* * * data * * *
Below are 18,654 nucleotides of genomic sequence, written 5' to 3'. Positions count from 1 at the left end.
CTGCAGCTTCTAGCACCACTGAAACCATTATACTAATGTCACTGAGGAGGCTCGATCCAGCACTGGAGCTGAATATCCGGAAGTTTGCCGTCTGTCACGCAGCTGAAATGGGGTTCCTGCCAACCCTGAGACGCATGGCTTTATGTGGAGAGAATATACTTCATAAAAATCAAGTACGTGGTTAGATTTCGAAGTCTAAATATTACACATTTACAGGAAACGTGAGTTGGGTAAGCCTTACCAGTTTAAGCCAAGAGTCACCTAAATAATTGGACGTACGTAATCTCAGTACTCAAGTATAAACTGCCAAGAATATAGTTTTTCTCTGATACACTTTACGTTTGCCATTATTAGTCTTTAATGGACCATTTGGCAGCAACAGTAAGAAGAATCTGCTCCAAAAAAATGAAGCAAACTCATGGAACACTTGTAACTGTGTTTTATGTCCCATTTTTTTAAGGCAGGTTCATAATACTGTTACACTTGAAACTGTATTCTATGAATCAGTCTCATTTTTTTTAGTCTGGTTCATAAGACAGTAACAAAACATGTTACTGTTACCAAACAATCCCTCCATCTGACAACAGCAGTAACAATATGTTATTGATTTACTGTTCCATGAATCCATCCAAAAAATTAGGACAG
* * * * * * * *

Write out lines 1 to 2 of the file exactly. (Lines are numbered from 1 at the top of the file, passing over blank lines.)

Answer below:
Below are 18,654 nucleotides of genomic sequence, written 5' to 3'. Positions count from 1 at the left end.
CTGCAGCTTCTAGCACCACTGAAACCATTATACTAATGTCACTGAGGAGGCTCGATCCAGCACTGGAGCTGAATATCCGGAAGTTTGCCGTCTGTCACGCAGCTGAAATGGGGTTCCTGCCAACCCTGAGACGCATGGCTTTATGTGGAGAGAATATACTTCATAAAAATCAAGTACGTGGTTAGATTTCGAAGTCTAAATATTACACATTTACAGGAAACGTGAGTTGGGTAAGCCTTACCAGTTTAAGCCAAGAGTCACCTAAATAATTGGACGTACGTAATCTCAGTACTCAAGTATAAACTGCCAAGAATATAGTTTTTCTCTGATACACTTTACGTTTGCCATTATTAGTCTTTAATGGACCATTTGGCAGCAACAGTAAGAAGAATCTGCTCCAAAAAAATGAAGCAAACTCATGGAACACTTGTAACTGTGTTTTATGTCCCATTTTTTTAAGGCAGGTTCATAATACTGTTACACTTGAAACTGTATTCTATGAATCAGTCTCATTTTTTTTAGTCTGGTTCATAAGACAGTAACAAAACATGTTACTGTTACCAAACAATCCCTCCATCTGACAACAGCAGTAACAATATGTTATTGATTTACTGTTCCATGAATCCATCCAAAAAATTAGGACAG